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Old 05-09-2019, 03:35 PM   #1
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Change voltage Onan Gen

I have a 5,500 watt Onan generator that makes 120 volts. 2 legs of 120 volts. I called Onan Cummings and they said I can change gen to make 120/240. My question is why is the trailer a 2018 Voltage, wired for 2- 120 volt legs? I'm wanting to change the voltage to I can run my house when I loose power and 240 would be easier to connect to house panel. I'm and electrician and I don't get this.
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Old 05-09-2019, 04:32 PM   #2
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The 50-amp 120/240-volt 3 pole 4
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Old 05-09-2019, 08:41 PM   #3
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Wild West what?

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I know all about 50 amp services and Receptacles My question is why did Dutchman wire it this way?
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Old 05-09-2019, 08:56 PM   #4
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Ok, I'm no electrical guru... far, far from it. But it's my understanding that putting 240 into the RV will blow most of the components in it. Ergo, two separate 120 legs.

I'm sure Sundancer and/or Wahoo will chip in later whenever they see this thread. It seems they've answered this (or similar) question before... and their answers could probably be found by doing a search.
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Old 05-09-2019, 11:07 PM   #5
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A basic 'why' is because we don't have anything in the RVs that use 220 VAC. No clothes dryers, ovens, A/Cs or water heaters.
With two 110 volt legs the 110 volt stuff can be separated between the legs.

The inverter or water heater or vacuum or A/C or fireplace or furnace or whatever can be grouped but on individual 110 volt legs.
Another thing to consider, camp grounds with 30 amp service. With the 30 amp service not all appliances can be used simultaneously as with the 220 volt 50 amp service. So one leg to service a limited amount of appliances.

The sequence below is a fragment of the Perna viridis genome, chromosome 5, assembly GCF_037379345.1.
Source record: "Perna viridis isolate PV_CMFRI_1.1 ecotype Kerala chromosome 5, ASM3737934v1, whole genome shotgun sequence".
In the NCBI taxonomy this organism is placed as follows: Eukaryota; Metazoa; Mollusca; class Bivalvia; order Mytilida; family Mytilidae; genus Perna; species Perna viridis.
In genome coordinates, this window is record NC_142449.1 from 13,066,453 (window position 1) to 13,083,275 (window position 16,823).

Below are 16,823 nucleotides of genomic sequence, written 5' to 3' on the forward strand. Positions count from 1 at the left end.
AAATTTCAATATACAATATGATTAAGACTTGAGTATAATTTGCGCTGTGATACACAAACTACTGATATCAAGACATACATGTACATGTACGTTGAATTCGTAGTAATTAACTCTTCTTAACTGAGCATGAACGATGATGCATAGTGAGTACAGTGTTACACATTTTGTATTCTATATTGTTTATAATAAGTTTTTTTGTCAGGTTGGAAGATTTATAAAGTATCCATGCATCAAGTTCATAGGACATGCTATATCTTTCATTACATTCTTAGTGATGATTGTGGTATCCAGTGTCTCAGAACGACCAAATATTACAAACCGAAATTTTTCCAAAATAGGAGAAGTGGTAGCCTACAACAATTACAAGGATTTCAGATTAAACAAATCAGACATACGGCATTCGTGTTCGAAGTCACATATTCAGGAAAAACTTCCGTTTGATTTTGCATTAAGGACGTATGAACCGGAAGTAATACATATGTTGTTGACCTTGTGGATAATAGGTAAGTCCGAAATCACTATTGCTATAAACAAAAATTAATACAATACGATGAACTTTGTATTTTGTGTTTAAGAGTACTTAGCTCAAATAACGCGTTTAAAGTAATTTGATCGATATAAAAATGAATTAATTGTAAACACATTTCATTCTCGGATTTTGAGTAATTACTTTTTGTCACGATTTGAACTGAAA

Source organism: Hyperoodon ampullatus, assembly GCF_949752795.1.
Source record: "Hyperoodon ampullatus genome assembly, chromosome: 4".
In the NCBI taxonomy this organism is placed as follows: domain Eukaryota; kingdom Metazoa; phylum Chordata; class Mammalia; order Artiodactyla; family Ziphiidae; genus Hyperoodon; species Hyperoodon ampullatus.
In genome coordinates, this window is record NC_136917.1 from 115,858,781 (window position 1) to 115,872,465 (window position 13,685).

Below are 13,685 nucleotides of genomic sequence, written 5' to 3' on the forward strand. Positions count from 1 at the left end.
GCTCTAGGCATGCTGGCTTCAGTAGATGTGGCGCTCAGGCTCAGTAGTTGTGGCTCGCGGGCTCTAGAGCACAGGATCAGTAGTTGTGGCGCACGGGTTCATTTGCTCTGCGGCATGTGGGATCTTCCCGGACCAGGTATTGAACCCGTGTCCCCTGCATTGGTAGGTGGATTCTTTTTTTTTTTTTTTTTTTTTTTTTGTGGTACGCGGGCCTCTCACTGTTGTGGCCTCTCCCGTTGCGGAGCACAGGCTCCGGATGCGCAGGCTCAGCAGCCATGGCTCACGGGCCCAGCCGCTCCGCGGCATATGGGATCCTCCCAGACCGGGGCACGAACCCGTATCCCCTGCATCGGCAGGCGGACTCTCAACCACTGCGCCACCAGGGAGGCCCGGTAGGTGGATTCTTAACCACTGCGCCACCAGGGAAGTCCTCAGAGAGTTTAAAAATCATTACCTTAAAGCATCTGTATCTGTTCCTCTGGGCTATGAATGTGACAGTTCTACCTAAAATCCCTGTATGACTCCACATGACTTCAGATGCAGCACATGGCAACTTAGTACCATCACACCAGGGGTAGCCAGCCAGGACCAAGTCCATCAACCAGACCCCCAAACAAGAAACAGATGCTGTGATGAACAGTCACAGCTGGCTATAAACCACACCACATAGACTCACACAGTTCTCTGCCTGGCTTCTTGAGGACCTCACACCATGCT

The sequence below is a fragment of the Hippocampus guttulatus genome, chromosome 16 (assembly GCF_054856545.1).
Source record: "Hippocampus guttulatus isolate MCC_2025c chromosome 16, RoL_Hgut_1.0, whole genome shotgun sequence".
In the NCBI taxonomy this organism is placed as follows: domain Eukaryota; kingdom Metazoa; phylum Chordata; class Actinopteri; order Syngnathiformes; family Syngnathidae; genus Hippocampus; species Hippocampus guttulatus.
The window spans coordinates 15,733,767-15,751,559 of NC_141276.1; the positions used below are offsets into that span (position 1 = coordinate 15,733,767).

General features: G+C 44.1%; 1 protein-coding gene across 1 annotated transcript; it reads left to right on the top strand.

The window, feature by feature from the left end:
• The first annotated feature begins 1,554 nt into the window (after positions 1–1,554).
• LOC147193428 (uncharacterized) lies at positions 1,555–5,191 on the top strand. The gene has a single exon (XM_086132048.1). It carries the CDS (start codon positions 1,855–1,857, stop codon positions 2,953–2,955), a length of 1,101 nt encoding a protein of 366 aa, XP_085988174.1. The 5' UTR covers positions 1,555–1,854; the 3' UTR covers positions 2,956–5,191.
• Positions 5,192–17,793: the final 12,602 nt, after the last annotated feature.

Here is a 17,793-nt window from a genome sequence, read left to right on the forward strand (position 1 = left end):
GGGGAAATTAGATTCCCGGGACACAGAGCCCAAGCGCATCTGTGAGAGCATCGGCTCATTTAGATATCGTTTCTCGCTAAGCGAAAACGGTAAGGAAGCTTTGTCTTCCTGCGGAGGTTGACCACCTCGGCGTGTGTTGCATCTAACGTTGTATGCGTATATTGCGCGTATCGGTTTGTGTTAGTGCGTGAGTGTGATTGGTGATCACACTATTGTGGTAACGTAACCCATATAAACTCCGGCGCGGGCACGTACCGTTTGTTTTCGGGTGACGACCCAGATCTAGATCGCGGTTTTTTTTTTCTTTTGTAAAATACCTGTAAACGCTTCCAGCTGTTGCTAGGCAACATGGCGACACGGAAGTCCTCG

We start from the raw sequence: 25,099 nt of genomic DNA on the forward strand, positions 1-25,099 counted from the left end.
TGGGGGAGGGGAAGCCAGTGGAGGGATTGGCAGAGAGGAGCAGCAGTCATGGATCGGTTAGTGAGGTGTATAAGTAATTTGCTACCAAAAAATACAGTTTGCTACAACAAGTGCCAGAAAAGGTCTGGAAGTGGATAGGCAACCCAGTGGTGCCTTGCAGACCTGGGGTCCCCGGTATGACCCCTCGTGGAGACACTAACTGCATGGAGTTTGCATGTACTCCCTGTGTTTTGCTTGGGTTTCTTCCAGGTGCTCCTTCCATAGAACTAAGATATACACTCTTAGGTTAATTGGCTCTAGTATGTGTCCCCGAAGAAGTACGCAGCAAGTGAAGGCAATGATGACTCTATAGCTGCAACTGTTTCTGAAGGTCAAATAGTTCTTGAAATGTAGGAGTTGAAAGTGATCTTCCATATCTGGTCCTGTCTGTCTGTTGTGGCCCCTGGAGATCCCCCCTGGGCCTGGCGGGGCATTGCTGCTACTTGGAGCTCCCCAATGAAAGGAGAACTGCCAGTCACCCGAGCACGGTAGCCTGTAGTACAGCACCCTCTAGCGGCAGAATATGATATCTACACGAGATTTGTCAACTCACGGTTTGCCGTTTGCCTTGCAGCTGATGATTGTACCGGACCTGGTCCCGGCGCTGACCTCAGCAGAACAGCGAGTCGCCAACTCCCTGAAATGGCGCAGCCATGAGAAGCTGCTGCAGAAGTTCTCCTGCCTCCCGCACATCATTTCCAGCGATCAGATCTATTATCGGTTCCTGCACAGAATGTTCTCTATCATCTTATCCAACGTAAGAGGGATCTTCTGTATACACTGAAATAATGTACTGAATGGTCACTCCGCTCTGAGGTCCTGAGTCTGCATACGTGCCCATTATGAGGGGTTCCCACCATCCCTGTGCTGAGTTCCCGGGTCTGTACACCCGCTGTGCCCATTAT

Then we have also have the ability to use 110 volt 20 amp for minimal appliance use.
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Old 05-10-2019, 04:08 AM   #6
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Ok, I'm no electrical guru... far, far from it. But it's my understanding that putting 240 into the RV will blow most of the components in it. Ergo, two separate 120 legs.

I'm sure Sundancer and/or Wahoo will chip in later whenever they see this thread. It seems they've answered this (or similar) question before... and their answers could probably be found by doing a search.
ATC guy where do you ATC? I instruct at KMYF. Iím still trying to figure the question. If you use your 50amp service it will be 230 volts, and if you put 50amps on each leg on the same phase you could get 100 amps on neutral. That would fry the neutral. I was looking at my gen last week and the neutral appears to be the same size as the hot conductors.
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Old 05-10-2019, 04:15 AM   #7
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If you have 2 hot legs on the same phase the neutral will carry the load of both circuits. You could overload the neutral. I would prefer that my unit is wired just like a home. There must be a reason they did that. I will check maybe the neutral wire is bigger?